When viscoelastic fluids systems first appeared, they provided a very good non-damaging no polymer option for many tight gas applications. These fluids were operationally simplistic with only a few additives, usually less than five. However, they are temperature limited to about 140°F as a single fluid. For temperatures to about 220°F you have to foam with gas (carbon dioxide (CO2) or nitrogen (N2), usually 65 to 75 quality (Q) in order to achieve stability with adequate viscosity. In addition the typical VES systems do not have very good friction reduction because at high shear they tend to behave more like water.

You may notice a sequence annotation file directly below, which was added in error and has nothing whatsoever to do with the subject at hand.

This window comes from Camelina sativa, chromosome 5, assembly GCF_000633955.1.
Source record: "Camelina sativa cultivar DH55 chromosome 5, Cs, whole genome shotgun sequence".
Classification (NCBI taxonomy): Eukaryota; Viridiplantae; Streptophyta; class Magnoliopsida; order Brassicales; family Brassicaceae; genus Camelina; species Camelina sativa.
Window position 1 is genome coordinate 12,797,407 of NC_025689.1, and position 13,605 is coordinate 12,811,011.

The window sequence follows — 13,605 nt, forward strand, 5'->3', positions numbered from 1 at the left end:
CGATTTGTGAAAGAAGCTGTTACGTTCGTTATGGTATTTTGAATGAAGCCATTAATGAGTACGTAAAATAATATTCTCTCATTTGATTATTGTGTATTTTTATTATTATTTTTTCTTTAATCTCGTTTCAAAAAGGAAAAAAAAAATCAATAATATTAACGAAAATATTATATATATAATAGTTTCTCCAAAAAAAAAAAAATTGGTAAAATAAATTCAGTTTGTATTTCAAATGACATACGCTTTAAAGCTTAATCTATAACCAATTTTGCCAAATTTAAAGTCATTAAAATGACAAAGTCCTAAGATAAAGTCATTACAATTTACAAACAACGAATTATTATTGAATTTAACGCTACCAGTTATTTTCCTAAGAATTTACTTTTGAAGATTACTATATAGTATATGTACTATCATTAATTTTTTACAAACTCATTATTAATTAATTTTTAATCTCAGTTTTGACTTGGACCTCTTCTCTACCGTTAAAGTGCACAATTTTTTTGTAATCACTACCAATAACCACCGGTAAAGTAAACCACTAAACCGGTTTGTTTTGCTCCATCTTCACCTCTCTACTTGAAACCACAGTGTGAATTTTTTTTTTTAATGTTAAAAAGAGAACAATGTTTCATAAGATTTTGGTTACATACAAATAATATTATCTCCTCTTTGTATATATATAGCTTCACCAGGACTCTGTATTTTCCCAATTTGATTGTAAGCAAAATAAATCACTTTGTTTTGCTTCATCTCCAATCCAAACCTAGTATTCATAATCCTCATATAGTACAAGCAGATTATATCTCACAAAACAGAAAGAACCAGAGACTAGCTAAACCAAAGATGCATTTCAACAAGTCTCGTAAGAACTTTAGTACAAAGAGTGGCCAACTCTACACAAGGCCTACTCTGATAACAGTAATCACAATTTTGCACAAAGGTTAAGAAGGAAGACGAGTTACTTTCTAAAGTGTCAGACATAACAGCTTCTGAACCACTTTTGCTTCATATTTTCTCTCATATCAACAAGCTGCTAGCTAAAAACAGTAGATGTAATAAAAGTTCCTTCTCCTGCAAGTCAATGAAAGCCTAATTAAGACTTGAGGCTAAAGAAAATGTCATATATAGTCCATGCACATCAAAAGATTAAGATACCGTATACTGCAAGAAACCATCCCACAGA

The new thermo thickening system raises the temperature limit for traditional VES fluids. Rheology testing exhibits good structure along with viscosity. The time necessary to gel with temperature can be accelerated and delayed chemically. Although it does contain a polymer, regain conductivity tests show very high numbers usually associated with VES fluids. The system also exhibits unique traits of clay control, surfactant properties and fluid loss. The system also has the potential to extend further as a foamed fluid. This project will show laboratory testing results and a field test case history of this new and unique fluid system.

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